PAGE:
I was in the middle of Salah. I couldn’t believe the timing of this verse! I stared at it for as long as I could.

Ramadans have come and gone and with each Ramadan, I have mostly achieved reading the Quran end to end. I can’t remember the number of times that I have read the fourth chapter, alhamdulillah. But, this time, the verse sounded different, as though directly speaking to me, putting my dilemma to rest, once and for all. SubhanAllah! Had I not experienced the feeling of greed to keep it all and the stinginess to share such a big portion of a delicious cake, I would move on to the next Ayah in my scurry to complete recitation.

The word Al-Birra [الْبِرَّ] is from the root ba-ra-ra which means a forest or a dry land. A forest or a dry land is vast. Therefore, Al-Birr is such good deed which is enormous in its size. It is not used for a small deed. It also means fulfilling one’s right. This word was used for Yahya [John] ‘alayhi salaam in Surah Mariam ayah 14, wabarran bilwalideini … [And dutiful to his parents.]” (19: 14)

Source: VerseByVerseQuran

Bir is not just achieved by praying, fasting, being dutiful to one’s parents and giving in charity. It’s also about spending, for the sake of Allah, from that which you love. To me, at that moment, it was the cake that I had found so hard to give away not knowing that the reward would be much greater for doing so.

It’s easier to part away with old clothes, used shoes, and leftover food. There’s not much value associated in those possessions as we easily can replace them with better ones. But, imagine, if the outfit you bought for yourself for Eid is the one that you had to give away in charity? Would you do it without giving it much thought or would you find an excuse?

The Prophet (SAWS) said: “Exchange gifts, as that will lead to increasing your love to one another.” [Al-Bukhari]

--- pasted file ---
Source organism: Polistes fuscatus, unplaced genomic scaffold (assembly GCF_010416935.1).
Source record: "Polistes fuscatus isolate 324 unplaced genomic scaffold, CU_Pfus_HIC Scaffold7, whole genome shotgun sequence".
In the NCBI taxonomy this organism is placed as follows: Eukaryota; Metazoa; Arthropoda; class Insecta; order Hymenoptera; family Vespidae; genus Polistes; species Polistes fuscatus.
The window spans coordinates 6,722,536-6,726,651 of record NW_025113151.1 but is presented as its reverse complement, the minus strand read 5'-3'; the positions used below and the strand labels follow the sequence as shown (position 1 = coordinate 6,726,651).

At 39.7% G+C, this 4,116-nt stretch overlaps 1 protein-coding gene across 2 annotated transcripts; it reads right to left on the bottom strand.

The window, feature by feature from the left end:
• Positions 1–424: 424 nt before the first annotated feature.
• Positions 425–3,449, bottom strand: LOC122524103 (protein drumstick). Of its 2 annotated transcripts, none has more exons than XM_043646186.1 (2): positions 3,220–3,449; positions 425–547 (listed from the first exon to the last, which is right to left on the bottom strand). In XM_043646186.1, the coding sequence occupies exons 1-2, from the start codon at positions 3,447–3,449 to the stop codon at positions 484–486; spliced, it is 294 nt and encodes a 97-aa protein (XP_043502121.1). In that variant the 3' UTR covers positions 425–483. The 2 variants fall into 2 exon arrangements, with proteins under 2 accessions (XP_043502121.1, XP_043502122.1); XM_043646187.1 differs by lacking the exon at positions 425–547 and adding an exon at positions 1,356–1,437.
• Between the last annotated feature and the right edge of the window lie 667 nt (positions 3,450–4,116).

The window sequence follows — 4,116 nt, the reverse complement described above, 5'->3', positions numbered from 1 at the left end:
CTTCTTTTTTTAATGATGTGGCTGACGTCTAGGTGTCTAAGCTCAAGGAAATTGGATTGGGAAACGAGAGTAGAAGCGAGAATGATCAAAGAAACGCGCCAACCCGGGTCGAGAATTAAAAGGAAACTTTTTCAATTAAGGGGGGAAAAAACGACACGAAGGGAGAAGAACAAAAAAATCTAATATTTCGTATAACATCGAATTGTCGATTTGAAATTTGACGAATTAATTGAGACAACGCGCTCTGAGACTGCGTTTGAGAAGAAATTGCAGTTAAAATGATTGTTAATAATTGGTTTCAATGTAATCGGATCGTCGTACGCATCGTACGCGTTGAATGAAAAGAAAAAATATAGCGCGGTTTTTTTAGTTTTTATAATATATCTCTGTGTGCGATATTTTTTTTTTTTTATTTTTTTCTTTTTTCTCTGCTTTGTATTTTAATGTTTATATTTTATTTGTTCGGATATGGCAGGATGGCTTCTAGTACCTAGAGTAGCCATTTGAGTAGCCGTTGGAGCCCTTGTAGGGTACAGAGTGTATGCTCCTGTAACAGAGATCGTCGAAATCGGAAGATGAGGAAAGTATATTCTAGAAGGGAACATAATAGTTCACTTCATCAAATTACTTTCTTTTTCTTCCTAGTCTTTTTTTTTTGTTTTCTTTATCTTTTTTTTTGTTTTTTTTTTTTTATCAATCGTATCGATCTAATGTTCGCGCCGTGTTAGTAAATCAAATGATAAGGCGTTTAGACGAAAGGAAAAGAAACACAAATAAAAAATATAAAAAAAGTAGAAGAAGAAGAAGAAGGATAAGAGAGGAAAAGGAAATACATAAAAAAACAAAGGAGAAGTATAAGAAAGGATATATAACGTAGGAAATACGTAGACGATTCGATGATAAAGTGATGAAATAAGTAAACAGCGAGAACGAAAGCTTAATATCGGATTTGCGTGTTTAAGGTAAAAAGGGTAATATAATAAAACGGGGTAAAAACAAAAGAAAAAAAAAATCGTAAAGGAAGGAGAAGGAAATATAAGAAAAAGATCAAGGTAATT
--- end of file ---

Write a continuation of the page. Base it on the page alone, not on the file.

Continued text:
We don’t mind giving expensive gifts to our friends and family because, deep down, we know we will, most likely, get back equally valuable gifts from them. As much as Islam encourages gift exchanges to spread love among loved ones, it is certainly not the same as charity. Charity is given, for the sake of Allah, hoping no return or reward from anyone except Allah. It does not have to be to a needy person. Your family qualifies for charity. Any Muslim you interact with qualifies. After all, charity is not just parting with wealth. Even a simple smile is considered charity.

“Smiling in the face of your brother is charity … and pouring out from your bucket into your brother’s bucket is charity.” (Authenticated by Al-Albani)

But, it’s easier to smile than part with our cherished possessions. And, that’s why, among some of the specific actions that constitute Birr (Righteousness/Piety) in Islam, spending in the way of Allah from what you love weighs so heavily.

I pray that Allah accepts our good deeds, the ones we easily do and the ones we struggle to achieve.

It’s beautiful how the Qur’an is a book full of reminders giving us comfort by its words when we need it. It speaks to each of us in unique ways answering the questions that we have not yet openly asked its writer. Generations have come and gone, books have been replaced as they each eventually lost their charm and relevance, but the Qur’an remains: unchanged.

A little reflection is all it takes. Let it speak to you. Let it heal you.